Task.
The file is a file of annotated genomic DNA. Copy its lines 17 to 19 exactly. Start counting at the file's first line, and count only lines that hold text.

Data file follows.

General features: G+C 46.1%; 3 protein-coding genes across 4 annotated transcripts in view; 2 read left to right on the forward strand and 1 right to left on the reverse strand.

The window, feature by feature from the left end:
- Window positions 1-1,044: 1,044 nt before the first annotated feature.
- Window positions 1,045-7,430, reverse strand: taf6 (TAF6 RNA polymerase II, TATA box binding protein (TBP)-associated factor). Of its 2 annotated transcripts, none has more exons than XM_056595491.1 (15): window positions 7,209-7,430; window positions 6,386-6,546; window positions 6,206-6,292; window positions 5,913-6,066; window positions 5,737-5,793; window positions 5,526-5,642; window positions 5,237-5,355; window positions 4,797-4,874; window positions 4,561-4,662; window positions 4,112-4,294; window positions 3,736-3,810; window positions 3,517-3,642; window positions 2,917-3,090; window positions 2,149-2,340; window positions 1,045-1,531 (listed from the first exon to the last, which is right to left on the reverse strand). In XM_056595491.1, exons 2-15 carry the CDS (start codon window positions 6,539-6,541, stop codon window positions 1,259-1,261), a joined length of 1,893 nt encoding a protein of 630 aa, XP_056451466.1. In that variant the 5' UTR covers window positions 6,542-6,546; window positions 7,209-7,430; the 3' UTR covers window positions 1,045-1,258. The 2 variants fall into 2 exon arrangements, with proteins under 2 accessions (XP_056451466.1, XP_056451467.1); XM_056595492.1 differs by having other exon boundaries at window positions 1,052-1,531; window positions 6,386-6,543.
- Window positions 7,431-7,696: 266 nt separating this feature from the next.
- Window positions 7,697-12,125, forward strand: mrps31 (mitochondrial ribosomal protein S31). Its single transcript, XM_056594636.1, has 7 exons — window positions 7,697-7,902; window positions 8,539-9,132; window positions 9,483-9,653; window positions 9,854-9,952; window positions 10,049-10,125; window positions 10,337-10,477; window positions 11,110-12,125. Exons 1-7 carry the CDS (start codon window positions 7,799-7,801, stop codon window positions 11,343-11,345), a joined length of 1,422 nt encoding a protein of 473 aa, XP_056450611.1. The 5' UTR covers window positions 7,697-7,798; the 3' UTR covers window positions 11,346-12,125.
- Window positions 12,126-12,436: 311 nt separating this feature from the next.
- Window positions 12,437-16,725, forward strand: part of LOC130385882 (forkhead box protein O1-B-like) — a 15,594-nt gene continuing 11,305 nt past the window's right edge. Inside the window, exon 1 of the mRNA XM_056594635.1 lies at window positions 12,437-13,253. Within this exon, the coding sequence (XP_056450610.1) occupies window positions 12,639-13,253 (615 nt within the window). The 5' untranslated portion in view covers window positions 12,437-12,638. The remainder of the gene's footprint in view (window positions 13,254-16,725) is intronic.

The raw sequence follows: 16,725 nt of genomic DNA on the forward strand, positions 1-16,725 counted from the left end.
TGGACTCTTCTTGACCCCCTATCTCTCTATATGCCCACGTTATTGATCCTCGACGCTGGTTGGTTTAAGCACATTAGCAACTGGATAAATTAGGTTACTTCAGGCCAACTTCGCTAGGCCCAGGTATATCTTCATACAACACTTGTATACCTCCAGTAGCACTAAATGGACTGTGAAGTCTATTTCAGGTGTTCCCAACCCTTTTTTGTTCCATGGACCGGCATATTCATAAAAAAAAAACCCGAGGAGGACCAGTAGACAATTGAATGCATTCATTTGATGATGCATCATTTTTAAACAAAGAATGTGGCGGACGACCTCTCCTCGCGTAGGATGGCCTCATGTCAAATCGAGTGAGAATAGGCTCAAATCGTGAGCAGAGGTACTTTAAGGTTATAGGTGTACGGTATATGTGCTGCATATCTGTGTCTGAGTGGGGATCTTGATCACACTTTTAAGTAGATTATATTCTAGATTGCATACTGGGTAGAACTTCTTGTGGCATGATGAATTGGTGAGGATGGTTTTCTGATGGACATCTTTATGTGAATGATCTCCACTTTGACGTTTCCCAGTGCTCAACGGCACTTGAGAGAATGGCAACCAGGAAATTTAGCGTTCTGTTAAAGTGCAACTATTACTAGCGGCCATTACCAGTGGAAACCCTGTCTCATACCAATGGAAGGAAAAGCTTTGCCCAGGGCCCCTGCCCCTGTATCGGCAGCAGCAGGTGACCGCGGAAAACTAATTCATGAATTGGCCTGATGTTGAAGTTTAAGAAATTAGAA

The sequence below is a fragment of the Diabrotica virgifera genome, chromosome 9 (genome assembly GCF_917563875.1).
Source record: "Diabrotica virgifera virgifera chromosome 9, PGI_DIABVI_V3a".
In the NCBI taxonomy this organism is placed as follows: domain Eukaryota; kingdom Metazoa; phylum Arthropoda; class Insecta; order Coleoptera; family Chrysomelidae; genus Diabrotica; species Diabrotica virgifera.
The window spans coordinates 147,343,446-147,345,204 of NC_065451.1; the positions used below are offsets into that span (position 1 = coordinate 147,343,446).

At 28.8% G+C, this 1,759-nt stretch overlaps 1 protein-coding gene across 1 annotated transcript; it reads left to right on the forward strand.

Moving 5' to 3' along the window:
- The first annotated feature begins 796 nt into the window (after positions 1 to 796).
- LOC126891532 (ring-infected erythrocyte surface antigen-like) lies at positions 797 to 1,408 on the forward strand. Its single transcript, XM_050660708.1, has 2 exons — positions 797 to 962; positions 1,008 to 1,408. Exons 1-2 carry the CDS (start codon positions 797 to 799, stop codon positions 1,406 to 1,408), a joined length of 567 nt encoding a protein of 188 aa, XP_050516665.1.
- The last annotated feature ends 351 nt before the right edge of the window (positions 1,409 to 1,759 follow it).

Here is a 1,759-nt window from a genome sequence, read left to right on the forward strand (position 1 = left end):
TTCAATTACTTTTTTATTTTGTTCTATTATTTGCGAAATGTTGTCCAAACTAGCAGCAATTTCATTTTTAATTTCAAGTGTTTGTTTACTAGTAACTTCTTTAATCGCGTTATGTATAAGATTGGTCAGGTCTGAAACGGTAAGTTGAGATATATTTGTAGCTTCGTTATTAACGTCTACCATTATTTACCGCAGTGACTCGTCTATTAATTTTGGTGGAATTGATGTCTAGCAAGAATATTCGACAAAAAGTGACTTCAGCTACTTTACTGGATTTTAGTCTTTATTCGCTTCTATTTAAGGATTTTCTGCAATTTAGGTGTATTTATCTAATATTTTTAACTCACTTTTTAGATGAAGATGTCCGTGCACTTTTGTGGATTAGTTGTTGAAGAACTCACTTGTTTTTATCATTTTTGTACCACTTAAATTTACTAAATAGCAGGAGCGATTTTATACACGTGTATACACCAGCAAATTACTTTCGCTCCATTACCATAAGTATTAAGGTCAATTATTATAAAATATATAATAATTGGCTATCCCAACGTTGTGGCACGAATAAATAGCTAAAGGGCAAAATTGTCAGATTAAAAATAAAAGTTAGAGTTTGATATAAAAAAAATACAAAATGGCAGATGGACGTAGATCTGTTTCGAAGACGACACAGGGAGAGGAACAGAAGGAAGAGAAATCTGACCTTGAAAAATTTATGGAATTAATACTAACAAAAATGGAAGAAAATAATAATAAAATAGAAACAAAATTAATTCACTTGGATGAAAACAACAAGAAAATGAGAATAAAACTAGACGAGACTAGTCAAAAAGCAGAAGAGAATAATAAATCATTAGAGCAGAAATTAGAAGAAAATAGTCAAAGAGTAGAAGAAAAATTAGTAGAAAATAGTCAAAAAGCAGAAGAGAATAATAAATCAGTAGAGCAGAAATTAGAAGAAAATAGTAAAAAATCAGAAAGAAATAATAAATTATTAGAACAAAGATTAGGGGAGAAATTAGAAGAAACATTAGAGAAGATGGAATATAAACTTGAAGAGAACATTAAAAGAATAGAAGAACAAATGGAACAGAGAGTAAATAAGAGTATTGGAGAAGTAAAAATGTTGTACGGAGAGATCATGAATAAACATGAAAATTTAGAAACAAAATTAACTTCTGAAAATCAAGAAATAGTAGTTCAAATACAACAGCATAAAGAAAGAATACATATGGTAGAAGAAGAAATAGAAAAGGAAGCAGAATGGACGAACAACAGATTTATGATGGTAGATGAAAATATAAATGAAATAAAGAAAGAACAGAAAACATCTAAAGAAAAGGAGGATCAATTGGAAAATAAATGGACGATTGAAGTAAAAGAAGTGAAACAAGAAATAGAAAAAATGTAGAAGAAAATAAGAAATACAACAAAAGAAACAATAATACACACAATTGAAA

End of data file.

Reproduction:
- The first annotated feature begins 796 nt into the window (after positions 1 to 796).
- LOC126891532 (ring-infected erythrocyte surface antigen-like) lies at positions 797 to 1,408 on the forward strand. Its single transcript, XM_050660708.1, has 2 exons — positions 797 to 962; positions 1,008 to 1,408. Exons 1-2 carry the CDS (start codon positions 797 to 799, stop codon positions 1,406 to 1,408), a joined length of 567 nt encoding a protein of 188 aa, XP_050516665.1.
- The last annotated feature ends 351 nt before the right edge of the window (positions 1,409 to 1,759 follow it).